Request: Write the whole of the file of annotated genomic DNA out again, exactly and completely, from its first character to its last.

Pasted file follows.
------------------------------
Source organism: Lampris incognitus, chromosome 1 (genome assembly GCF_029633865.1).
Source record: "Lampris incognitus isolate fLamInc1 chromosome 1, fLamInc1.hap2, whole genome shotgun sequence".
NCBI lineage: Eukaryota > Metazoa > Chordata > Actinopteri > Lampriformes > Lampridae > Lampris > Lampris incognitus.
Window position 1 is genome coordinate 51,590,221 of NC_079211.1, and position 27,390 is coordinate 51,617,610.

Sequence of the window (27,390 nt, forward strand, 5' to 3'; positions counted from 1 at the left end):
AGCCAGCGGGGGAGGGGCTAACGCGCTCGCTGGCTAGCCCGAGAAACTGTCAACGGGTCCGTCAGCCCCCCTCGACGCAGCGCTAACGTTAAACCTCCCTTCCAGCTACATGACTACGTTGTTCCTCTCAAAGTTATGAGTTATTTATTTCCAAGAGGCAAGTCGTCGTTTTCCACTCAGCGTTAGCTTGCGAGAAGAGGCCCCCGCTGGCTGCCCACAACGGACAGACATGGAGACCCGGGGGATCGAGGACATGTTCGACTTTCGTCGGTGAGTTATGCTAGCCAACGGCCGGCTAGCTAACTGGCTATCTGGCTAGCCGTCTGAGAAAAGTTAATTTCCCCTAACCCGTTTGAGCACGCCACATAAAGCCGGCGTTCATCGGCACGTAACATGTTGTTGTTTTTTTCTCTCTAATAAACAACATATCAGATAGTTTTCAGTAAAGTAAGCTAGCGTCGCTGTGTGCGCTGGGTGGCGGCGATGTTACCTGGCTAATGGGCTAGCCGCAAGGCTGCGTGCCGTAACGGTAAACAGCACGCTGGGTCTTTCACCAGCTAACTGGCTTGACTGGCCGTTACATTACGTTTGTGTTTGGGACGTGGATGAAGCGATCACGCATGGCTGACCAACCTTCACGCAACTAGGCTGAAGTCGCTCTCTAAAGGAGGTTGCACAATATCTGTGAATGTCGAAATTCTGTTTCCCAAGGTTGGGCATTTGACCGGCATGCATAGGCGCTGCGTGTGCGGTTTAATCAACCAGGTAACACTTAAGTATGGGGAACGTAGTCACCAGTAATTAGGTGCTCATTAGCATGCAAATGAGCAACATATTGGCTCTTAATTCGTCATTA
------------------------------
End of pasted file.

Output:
Source organism: Lampris incognitus, chromosome 1 (genome assembly GCF_029633865.1).
Source record: "Lampris incognitus isolate fLamInc1 chromosome 1, fLamInc1.hap2, whole genome shotgun sequence".
NCBI lineage: Eukaryota > Metazoa > Chordata > Actinopteri > Lampriformes > Lampridae > Lampris > Lampris incognitus.
Window position 1 is genome coordinate 51,590,221 of NC_079211.1, and position 27,390 is coordinate 51,617,610.

Sequence of the window (27,390 nt, forward strand, 5' to 3'; positions counted from 1 at the left end):
AGCCAGCGGGGGAGGGGCTAACGCGCTCGCTGGCTAGCCCGAGAAACTGTCAACGGGTCCGTCAGCCCCCCTCGACGCAGCGCTAACGTTAAACCTCCCTTCCAGCTACATGACTACGTTGTTCCTCTCAAAGTTATGAGTTATTTATTTCCAAGAGGCAAGTCGTCGTTTTCCACTCAGCGTTAGCTTGCGAGAAGAGGCCCCCGCTGGCTGCCCACAACGGACAGACATGGAGACCCGGGGGATCGAGGACATGTTCGACTTTCGTCGGTGAGTTATGCTAGCCAACGGCCGGCTAGCTAACTGGCTATCTGGCTAGCCGTCTGAGAAAAGTTAATTTCCCCTAACCCGTTTGAGCACGCCACATAAAGCCGGCGTTCATCGGCACGTAACATGTTGTTGTTTTTTTCTCTCTAATAAACAACATATCAGATAGTTTTCAGTAAAGTAAGCTAGCGTCGCTGTGTGCGCTGGGTGGCGGCGATGTTACCTGGCTAATGGGCTAGCCGCAAGGCTGCGTGCCGTAACGGTAAACAGCACGCTGGGTCTTTCACCAGCTAACTGGCTTGACTGGCCGTTACATTACGTTTGTGTTTGGGACGTGGATGAAGCGATCACGCATGGCTGACCAACCTTCACGCAACTAGGCTGAAGTCGCTCTCTAAAGGAGGTTGCACAATATCTGTGAATGTCGAAATTCTGTTTCCCAAGGTTGGGCATTTGACCGGCATGCATAGGCGCTGCGTGTGCGGTTTAATCAACCAGGTAACACTTAAGTATGGGGAACGTAGTCACCAGTAATTAGGTGCTCATTAGCATGCAAATGAGCAACATATTGGCTCTTAATTCGTCATTA